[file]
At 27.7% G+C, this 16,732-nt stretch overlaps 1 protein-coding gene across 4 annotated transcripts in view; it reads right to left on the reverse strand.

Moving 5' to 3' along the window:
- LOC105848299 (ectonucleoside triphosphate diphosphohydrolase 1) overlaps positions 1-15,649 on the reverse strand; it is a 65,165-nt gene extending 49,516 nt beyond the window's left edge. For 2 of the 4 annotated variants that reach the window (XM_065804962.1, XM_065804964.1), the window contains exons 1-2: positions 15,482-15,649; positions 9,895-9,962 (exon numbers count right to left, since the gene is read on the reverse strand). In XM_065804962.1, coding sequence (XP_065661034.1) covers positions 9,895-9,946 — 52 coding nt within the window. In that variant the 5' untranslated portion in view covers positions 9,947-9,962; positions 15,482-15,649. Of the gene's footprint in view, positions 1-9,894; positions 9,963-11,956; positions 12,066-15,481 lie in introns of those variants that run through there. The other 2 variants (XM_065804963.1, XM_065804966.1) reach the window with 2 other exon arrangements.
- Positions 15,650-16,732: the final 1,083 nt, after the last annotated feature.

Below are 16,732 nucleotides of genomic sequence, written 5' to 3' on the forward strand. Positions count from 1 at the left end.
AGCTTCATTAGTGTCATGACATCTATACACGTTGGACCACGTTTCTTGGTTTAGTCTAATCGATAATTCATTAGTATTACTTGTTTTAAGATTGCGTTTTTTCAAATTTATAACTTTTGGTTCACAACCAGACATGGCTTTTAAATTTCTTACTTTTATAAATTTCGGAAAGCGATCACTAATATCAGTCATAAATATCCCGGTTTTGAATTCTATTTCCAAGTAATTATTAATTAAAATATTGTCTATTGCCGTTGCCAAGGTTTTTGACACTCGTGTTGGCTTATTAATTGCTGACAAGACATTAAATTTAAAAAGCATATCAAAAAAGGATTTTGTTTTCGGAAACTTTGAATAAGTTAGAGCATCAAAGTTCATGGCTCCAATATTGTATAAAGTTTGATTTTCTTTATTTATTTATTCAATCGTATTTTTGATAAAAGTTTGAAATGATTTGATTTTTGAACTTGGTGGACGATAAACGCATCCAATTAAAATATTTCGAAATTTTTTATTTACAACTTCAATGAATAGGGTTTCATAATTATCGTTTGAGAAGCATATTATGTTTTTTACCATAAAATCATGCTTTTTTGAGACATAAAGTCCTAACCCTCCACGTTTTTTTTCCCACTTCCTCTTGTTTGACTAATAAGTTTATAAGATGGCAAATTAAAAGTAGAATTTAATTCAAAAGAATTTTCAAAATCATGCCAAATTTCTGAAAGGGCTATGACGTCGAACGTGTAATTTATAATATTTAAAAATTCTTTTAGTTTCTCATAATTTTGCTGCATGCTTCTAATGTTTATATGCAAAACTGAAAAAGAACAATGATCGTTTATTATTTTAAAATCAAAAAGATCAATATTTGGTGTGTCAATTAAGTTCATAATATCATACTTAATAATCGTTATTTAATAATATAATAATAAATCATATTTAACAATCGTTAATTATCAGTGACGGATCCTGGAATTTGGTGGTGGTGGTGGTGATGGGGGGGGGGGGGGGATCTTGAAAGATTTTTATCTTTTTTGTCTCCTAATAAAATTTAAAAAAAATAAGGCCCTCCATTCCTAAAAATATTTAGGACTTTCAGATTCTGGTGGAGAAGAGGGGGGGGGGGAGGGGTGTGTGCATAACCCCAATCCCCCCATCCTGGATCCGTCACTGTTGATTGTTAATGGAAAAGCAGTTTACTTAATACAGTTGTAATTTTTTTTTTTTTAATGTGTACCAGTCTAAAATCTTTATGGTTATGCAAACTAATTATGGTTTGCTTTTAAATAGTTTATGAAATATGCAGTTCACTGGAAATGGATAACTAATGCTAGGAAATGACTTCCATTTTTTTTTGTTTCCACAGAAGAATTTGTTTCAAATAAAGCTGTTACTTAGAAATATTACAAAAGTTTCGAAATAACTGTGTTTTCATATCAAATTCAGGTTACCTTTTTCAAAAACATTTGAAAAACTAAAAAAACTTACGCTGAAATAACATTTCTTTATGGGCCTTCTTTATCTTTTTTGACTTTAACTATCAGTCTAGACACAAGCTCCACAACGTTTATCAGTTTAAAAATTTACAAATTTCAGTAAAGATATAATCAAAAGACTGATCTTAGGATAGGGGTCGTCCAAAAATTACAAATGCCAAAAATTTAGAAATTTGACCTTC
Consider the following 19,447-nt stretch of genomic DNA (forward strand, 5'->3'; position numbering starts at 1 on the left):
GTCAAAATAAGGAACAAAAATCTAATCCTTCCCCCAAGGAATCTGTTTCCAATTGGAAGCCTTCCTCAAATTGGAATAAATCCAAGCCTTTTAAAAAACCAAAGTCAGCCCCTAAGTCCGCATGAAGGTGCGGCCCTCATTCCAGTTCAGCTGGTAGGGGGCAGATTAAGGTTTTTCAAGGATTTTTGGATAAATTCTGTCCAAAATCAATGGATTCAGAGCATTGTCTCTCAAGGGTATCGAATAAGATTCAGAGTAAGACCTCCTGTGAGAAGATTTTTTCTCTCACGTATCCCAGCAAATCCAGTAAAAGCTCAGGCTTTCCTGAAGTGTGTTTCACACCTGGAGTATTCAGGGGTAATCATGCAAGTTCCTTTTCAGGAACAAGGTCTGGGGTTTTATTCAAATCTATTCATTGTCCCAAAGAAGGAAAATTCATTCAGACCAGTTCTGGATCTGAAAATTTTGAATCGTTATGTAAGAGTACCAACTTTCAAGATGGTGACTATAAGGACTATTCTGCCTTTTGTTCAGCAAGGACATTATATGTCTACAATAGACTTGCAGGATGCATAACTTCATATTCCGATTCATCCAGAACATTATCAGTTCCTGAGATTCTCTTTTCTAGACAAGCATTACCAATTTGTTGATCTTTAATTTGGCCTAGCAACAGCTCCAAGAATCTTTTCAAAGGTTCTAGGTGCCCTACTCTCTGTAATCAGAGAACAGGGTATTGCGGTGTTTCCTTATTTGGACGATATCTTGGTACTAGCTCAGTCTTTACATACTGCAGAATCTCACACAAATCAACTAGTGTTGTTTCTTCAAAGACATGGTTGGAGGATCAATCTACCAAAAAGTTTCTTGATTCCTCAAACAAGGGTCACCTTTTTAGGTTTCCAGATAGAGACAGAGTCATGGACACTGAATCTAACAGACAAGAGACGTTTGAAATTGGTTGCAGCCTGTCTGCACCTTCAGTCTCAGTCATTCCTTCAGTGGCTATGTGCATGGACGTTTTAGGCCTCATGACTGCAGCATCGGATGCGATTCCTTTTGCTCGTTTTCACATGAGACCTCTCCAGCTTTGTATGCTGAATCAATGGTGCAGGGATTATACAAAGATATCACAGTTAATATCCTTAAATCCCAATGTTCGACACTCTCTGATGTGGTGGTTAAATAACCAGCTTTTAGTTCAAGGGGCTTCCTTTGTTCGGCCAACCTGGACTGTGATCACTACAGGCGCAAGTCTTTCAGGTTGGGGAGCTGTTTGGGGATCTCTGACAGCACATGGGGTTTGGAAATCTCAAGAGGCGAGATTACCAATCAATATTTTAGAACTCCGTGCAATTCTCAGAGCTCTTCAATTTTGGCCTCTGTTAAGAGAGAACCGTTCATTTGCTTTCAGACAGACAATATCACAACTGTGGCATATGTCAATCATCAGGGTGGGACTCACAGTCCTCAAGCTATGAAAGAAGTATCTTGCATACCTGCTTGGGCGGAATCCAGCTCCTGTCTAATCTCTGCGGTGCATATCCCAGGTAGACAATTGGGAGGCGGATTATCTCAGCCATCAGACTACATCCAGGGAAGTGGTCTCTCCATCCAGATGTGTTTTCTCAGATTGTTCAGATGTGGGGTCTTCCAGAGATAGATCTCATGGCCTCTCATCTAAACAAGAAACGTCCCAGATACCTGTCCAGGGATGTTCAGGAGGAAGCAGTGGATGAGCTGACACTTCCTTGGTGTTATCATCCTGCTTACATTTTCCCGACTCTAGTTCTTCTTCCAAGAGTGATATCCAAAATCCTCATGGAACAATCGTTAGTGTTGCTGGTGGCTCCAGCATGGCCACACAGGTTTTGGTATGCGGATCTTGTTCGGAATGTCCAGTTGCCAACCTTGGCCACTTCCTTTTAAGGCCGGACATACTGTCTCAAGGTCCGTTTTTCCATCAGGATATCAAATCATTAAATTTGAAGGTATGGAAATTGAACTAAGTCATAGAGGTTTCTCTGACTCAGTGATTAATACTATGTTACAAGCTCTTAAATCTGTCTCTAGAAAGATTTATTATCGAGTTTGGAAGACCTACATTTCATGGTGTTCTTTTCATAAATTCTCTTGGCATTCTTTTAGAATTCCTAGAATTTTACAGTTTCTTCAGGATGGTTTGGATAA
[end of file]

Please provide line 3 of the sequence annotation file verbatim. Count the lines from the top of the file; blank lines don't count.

- LOC105848299 (ectonucleoside triphosphate diphosphohydrolase 1) overlaps positions 1-15,649 on the reverse strand; it is a 65,165-nt gene extending 49,516 nt beyond the window's left edge. For 2 of the 4 annotated variants that reach the window (XM_065804962.1, XM_065804964.1), the window contains exons 1-2: positions 15,482-15,649; positions 9,895-9,962 (exon numbers count right to left, since the gene is read on the reverse strand). In XM_065804962.1, coding sequence (XP_065661034.1) covers positions 9,895-9,946 — 52 coding nt within the window. In that variant the 5' untranslated portion in view covers positions 9,947-9,962; positions 15,482-15,649. Of the gene's footprint in view, positions 1-9,894; positions 9,963-11,956; positions 12,066-15,481 lie in introns of those variants that run through there. The other 2 variants (XM_065804963.1, XM_065804966.1) reach the window with 2 other exon arrangements.